Is dad having a stroke? What do I do?

By September 21, 2016Stroke

You’re having your usual Sunday afternoon chat with dad, he’s laughing at one of your lame jokes – and suddenly stops 제이쿼리 엑셀 다운로드. He says something, but you can’t hear what it is. His speech is slurred and his infectious smile is suddenly gone. Is he having a stroke?

We hope that you never have to experience this. If you do, though, we want to be sure you’re prepared.

What is happening?

When someone has a stroke, the blood supply to their brain gets cut off; blood carries nutrients and oxygen to the brain and without these, cells become damaged and die.

There are 3 different types of stroke, which is also known as a “brain attack”.

1.Ischaemic stroke

This happens when the blood supply to the brain is stopped – usually by a type of blockage such as a blood clot. (Although drugs or blood vessel damage can also lead to this type of stroke.)

2. Haemorrhagic stroke

A blood vessel in the brain splits, which causes bleeding on, or in the brain. This type of stroke is less common, but is far more serious.

3. Transient Ischaemic attack (TIA)

This is commonly known as a “mini-stroke” – but dad would have the same symptoms as a normal stroke. However, unlike the other types of stroke, the blockage is temporary, and symptoms will last for a maximum of 24 hours. You would still need to be seen by a doctor to be sure!

What do you do?

You may start panicking when someone close to you suddenly has symptoms of a stroke. Take a few, deep breaths, and remind yourself that you need to think clearly in order to help them.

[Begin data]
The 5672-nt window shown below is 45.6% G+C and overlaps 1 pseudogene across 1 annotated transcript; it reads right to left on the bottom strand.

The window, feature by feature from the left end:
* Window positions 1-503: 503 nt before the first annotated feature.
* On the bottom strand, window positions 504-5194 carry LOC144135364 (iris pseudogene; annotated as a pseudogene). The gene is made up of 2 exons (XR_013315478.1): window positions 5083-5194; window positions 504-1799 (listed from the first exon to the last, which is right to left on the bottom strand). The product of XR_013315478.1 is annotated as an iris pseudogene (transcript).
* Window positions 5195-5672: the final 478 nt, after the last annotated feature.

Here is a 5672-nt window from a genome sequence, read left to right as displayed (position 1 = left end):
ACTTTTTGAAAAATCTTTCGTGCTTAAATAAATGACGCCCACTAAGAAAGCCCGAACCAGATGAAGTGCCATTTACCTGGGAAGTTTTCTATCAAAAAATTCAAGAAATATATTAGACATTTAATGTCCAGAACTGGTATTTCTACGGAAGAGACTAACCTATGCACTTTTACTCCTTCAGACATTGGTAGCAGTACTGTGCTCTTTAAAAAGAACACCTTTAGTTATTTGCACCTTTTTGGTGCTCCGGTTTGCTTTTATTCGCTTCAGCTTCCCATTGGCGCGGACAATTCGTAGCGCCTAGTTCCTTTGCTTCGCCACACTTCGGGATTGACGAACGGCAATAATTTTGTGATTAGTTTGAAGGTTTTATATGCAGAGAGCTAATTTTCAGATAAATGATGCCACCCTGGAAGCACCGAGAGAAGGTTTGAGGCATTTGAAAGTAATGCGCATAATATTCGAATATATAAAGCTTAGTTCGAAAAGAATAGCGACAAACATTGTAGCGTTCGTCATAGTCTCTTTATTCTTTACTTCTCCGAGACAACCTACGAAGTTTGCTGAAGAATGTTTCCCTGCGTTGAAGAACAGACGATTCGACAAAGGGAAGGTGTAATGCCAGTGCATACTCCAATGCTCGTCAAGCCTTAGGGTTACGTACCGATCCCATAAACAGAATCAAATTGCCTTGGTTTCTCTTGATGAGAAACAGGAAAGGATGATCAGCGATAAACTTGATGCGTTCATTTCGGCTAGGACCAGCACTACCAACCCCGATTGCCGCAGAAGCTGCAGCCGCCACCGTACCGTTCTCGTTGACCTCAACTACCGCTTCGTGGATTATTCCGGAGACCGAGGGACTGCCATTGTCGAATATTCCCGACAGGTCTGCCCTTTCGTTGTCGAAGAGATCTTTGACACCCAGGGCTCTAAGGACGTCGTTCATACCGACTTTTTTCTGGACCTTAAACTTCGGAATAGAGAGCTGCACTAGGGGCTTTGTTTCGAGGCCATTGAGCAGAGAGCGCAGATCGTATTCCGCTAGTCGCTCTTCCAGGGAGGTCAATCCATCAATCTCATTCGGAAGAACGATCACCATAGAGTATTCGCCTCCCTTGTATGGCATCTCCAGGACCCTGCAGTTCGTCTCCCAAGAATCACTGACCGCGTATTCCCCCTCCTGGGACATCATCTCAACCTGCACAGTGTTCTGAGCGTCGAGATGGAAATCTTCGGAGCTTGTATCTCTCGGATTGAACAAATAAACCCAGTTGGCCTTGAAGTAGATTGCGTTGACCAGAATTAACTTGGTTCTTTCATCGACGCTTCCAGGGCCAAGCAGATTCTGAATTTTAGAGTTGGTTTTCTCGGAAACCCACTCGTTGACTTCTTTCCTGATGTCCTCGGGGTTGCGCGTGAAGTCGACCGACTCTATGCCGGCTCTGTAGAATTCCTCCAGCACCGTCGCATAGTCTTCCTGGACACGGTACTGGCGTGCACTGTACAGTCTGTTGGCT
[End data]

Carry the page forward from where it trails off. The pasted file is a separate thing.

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So, how do you recognize all the symptoms of a stroke? Here’s an easy mnemonic to help you remember: it’s just 4 letters: F.A.S.T! 

  • Face. Ask dad to smile to see if one side of his face is drooping
  • ArmsAsk him to raise both arms. Does one of his arms drift downwards?
  • Speech. Is dad able to repeat a simple sentence in a clear voice?
  • Time. If you see any of these symptoms, call an ambulance, immediately!

These questions help to see if the brain has lost the ability to communicate to your body: a sure sign of stroke.

One more important thing

While there are uncontrollable risk factors, dad (and you!) can lessen the likelihood of a stroke by making certain lifestyle changes such as: quitting smoking, watching alcohol intake, exercising and following a healthy, balanced diet.

Seeing a loved-one having a stroke feels devastating, but by acting FAST, you have the power to save their life! Here’s to many more Sunday afternoon chats with Pops!